Local primary school takes digitalized fingerprints without consent
COLUMBIA - Parents of children enrolled in Our Lady of Lourdes Interparish School are outraged after the school took student fingerprints without parental permission.
They did so in order to implement a new system that allows students to easily access their lunch accounts.
Parents of the children received an email late yesterday afternoon saying that the school was "in the process of setting up" these accounts. One parent claims that fingerprints were already being taken before this email was sent.
"They fingerprinted an enormous amount of children in the school yesterday, before they even sent out the email saying that they were thinking about doing this. That is not ok," Chimene Schwach said.
Schwach added that the school not asking permission to take the students information is the biggest issue.
"They did not talk about this with the families. They did not reach out to us. They did not share what they were going to do... that gives my family no agency in deciding what is best for us," Schwach said.
A representative for the Diocese of Jefferson City said that they are implementing this system in order to make the system more secure and efficient.
"It is nearly impossible to reverse engineer the data that is sent to positively identify an individual and successfully "steal" their biometric identity," Helen Osman said via email.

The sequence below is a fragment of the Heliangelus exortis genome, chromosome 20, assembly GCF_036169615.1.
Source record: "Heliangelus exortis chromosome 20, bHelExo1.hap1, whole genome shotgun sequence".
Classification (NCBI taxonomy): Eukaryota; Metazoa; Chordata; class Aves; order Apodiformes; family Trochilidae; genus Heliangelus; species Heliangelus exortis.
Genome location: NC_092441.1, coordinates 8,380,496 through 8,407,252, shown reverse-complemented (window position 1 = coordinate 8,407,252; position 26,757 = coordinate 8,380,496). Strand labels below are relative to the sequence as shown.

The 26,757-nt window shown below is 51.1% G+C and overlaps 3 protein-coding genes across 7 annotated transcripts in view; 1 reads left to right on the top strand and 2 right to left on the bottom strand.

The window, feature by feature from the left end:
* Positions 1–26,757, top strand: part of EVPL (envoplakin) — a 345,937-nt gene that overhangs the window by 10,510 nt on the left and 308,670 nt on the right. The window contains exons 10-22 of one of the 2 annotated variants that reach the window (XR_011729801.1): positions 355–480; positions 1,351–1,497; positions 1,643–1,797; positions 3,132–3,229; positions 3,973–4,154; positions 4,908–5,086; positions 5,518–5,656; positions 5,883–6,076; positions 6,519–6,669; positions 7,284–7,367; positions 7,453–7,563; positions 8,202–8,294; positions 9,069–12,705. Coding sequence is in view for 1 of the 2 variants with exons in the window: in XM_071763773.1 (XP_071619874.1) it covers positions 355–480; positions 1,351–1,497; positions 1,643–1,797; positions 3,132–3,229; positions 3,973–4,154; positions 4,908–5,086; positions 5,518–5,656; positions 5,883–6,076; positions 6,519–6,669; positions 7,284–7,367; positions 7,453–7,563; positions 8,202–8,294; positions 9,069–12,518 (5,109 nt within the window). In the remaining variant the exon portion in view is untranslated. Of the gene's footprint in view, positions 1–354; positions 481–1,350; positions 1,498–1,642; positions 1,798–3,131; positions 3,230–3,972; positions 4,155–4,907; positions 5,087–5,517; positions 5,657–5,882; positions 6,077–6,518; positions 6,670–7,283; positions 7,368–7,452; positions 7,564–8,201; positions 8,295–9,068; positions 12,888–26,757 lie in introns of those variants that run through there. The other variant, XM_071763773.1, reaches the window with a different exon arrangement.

She added that no image of the fingerprint is stored in the school's network.
This system is being used across the country. According to a 2017 study by identiMetrics, biometric technology has been adopted in schools in 40 states across the country.
One local IT expert said that digitalized finger printing is more secure. Physical copies have tangible representations of the print next to your name, while digitalized prints have a double protected system that is almost impossible to trace back to an individual.
Less than a month ago, a portion of the school's data was subjected to encryption by an unknown entity.
Although this was not a full data breach, Schwach said that it still raises concerns.
"When you say impossible to me these days, I feel like there is a 16-year-old somewhere that's like, 'That's a challenge,'" Schwach said.
Late on Tuesday afternoon, Our Lady of Lourdes released a second letter giving families the option of opting out of the biometrics scan.
The letter does not mention whether students who have already had their fingers scanned have the option to delete their data.
Our Lady of Lourdes declined to comment for this story.